resistance to manipulation. Turning to psychological researchers and philosophical views on the nature
of thinking, we underline that it is the act of thought that sets the possibility for free action; gives rise to
a new experience situation and, via the extraction of meaning, opens up new opportunities for changing
the movement trajectory. The act of understanding is always a “shift of consciousness” and, in the view of
ancient and modern philosophers, it is “switching to a structure where meaning is extracted once and for
all and further (Mamardashvili, 1999). The act of thought is the comprehension of continuity, “extracting
meaning and making decisions.” (Mamardashvili, 1999). It is the aspect that M.K. Mamardashvilli reects
on the “bad innity” we fall into without being able to extract meaning from our own experience. In a
situation of instability of the world, unpredictability of life processes and events, a person more often faces
the need to develop personal resources to cope with information overload, compression and the speed of
change. Thus, the experience of slowing down and focusing attention, accepting events and recognizing
symbols, trust and dealing with anxiety creates a powerful resource for the realization of intentions and
the expansion of his life experience.
In our opinion, trust as the most important socio-psychological phenomenon, is one of the
mechanisms of regulating human activity and can also inuence the mechanisms of volitional action,
manifesting itself at the level of different ratios of self-condence and trust in the world and thereby
regulating the implementation of humans’ actions and the implementation of their intentions in different
ways. Our research is aimed at studying the features of volitional regulation (in this case, we understand
volitional regulation as the retention of intent in action) and describing the differences in the implementation
of actions depending on different types of trust relationships.
Despite the terminological ambiguity of the concept of will, as well as the complexity of the empirical
study of this phenomenon in the view of philosophers and psychologists, will is primarily “a reasonable
action accepted for execution, but insufciently motivationally secured” (Aristotle); it is a concept that has
become an affect (L.S. Vygotsky); a psychic force that transforms understanding and knowledge into
action; a kind of bridge between desire and action (I. Yalom); the psychic organ of the future (Arendt);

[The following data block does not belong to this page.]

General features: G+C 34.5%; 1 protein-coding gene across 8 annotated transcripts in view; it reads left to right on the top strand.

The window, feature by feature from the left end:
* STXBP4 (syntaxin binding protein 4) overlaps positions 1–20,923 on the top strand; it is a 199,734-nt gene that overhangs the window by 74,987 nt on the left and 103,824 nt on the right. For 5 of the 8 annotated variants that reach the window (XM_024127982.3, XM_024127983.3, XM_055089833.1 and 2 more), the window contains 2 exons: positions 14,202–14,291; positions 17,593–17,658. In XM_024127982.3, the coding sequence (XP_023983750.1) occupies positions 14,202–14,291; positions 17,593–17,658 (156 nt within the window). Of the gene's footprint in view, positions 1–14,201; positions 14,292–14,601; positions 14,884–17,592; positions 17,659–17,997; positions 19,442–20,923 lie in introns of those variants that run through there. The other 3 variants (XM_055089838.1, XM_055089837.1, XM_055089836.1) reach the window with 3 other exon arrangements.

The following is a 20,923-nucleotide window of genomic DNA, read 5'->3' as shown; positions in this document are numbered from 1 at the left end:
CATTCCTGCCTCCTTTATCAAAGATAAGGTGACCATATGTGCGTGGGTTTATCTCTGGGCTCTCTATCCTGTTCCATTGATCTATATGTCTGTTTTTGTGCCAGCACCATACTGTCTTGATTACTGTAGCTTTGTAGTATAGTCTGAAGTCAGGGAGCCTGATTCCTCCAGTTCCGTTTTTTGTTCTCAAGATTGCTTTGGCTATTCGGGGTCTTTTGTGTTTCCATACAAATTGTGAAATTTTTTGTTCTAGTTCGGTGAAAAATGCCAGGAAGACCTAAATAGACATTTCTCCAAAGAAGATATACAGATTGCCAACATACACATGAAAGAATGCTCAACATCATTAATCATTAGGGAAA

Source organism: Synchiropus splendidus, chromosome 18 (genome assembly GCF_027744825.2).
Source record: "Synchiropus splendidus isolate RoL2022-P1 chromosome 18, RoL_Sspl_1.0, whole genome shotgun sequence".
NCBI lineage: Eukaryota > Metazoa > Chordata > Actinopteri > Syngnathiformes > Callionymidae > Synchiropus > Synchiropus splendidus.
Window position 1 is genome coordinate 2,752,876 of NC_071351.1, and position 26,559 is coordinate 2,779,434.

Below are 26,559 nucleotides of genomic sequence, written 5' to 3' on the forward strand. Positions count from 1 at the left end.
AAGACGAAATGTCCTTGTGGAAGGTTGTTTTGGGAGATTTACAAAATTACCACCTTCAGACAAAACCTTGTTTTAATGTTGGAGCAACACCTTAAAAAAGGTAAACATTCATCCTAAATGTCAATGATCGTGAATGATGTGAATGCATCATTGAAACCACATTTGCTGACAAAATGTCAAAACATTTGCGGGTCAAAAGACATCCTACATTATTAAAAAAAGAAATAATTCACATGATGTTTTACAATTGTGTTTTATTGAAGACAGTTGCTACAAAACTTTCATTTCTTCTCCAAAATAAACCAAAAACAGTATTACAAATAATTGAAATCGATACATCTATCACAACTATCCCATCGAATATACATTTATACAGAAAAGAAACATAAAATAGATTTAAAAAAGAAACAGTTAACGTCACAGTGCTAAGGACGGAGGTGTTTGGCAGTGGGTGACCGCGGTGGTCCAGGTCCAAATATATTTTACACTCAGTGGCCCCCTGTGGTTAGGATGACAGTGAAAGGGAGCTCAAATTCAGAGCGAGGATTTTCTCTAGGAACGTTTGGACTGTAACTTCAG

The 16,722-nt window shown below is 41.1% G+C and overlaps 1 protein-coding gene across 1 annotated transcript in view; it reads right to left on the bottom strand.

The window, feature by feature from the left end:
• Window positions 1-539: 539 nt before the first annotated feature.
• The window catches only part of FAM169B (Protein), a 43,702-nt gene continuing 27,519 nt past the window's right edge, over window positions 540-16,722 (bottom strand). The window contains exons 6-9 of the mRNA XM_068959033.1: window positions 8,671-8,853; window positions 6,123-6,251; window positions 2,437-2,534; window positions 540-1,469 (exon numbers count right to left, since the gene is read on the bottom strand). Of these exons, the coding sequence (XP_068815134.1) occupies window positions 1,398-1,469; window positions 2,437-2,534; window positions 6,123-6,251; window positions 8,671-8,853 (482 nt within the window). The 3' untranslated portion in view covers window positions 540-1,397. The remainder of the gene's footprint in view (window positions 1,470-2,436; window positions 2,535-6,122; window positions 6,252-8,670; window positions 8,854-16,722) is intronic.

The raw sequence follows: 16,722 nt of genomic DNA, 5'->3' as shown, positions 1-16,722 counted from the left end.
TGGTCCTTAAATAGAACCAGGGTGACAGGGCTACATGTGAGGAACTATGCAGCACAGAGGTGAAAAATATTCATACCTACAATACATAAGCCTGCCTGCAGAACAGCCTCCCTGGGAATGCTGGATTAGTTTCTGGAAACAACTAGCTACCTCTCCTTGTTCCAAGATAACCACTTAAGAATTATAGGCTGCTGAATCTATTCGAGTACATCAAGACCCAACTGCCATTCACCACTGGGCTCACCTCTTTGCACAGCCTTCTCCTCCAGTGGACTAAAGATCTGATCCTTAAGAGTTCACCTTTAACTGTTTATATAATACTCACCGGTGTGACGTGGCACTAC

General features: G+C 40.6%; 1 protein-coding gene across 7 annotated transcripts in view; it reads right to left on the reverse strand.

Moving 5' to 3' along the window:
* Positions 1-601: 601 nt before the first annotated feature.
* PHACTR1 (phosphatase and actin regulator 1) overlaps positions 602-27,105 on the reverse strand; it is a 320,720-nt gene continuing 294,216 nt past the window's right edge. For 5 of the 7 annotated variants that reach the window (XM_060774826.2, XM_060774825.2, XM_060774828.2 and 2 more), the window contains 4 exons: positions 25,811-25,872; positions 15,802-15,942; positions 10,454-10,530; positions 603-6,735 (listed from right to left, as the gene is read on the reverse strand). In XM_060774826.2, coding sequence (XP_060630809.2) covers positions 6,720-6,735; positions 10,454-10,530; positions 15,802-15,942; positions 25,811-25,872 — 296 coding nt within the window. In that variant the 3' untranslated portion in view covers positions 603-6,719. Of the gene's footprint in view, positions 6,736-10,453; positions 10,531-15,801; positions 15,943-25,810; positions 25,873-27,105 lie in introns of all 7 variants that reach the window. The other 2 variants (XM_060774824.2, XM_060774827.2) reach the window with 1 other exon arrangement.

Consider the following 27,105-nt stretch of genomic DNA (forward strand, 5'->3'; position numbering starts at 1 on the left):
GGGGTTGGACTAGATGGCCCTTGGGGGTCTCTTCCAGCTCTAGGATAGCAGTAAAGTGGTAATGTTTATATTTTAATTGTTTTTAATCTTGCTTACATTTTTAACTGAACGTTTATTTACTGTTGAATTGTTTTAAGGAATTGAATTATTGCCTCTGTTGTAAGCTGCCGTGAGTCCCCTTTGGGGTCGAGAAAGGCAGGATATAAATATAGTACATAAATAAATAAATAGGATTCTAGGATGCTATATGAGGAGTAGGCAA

the ability to spontaneously begin a series of sequential actions, and nally, will is the decisive factor
in the transfer of equilibrium into states of change; the act occurring between insight and action and
experienced as an effort or determination (Velis); acceptance of responsibility as opposed to awareness
of responsibility; the ability to make and embody choices; power consisting of energy and desire. Thus,
the will expresses determination and commitment; directs us into the future, creates new opportunities in
nding ourselves.
In the psychological tradition all theories of will can be conditionally divided into three approaches.
The rst one is motivational: will is considered through motivation and affects, aspirations, desires,
determining actions become the subject of study. Motivational will theories also include D. N. Uznadze’s
views. He emphasized that the basis of volitional action is an attitude that controls the decision-making
process and is formed in the process of imagination or thinking. In the theories of free choice the will is
an independent force that mostly determines all other mental processes functioning. The same tradition
is widely represented in philosophy. For instance, we nd the idea of free will in I. Kant’s reections on
the freedom of action. The will becomes free when it obeys its inner imperative, the inner law which
determines the boundaries of volitional action. In psychological research the theory of free choice is
also reected in the P. Ya. Galperin’s works: (will as a way of making a conscious decision in a situation
of moral choice and volitional actions as a special type of mental actions requiring internal effort, in the
concept of A. N. Leontiev (as characteristics of volitional actions, the author of the concept identies:
arbitrariness, the presence of choice, decision-making, overcoming obstacles (Leontiev, 2000)). Thus,
within the framework of the approach the will of free choice is represented either as an autonomous unit
or as one of the signicant functions of cognitive processes.
The second concept suggested by Y. Kul’s will is the basis for the construction and implementation
of our research task, It is also close to the approach described above. In Yu. Kull’s view, volitional
regulation initially implies some difculties in the implementation of personal intentions and is reected at
the level of retaining intentions in action. Reecting on the obstacles in the realization of the intention and
the implementation of the action, Yu. Kull introduces two basic concepts: state orientation (susceptibility
Selezneva, Y., Abakumova, I., & Kupriyanov, I. (2023). On The Question of A Human’s Personality Resources in a Changing
World: Volitional Control, Trust, Anxiety, International Journal of Cognitive Research in Science, Engineering and Education
(IJCRSEE), 11(2), 291-300.
to the formation of inferior intentions, excessive concentration on thoughts about the experiences of their
states resulting in difculties with the action itself) and action orientation (the transition from intention to